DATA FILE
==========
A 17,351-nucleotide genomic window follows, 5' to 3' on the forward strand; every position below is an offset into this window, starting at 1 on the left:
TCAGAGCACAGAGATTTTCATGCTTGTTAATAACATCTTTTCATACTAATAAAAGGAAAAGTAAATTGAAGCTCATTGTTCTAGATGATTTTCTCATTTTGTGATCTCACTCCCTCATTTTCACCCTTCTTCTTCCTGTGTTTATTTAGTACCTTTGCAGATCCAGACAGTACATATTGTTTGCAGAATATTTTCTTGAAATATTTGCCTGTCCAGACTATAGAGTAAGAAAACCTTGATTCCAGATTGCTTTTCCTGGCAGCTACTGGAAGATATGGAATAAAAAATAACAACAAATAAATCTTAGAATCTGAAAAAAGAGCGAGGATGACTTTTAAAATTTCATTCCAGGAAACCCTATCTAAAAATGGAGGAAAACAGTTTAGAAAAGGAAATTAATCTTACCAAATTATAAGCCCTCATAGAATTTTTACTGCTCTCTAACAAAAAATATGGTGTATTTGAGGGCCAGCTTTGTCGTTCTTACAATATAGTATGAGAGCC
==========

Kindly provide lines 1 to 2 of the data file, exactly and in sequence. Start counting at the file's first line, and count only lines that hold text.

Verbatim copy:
A 17,351-nucleotide genomic window follows, 5' to 3' on the forward strand; every position below is an offset into this window, starting at 1 on the left:
TCAGAGCACAGAGATTTTCATGCTTGTTAATAACATCTTTTCATACTAATAAAAGGAAAAGTAAATTGAAGCTCATTGTTCTAGATGATTTTCTCATTTTGTGATCTCACTCCCTCATTTTCACCCTTCTTCTTCCTGTGTTTATTTAGTACCTTTGCAGATCCAGACAGTACATATTGTTTGCAGAATATTTTCTTGAAATATTTGCCTGTCCAGACTATAGAGTAAGAAAACCTTGATTCCAGATTGCTTTTCCTGGCAGCTACTGGAAGATATGGAATAAAAAATAACAACAAATAAATCTTAGAATCTGAAAAAAGAGCGAGGATGACTTTTAAAATTTCATTCCAGGAAACCCTATCTAAAAATGGAGGAAAACAGTTTAGAAAAGGAAATTAATCTTACCAAATTATAAGCCCTCATAGAATTTTTACTGCTCTCTAACAAAAAATATGGTGTATTTGAGGGCCAGCTTTGTCGTTCTTACAATATAGTATGAGAGCC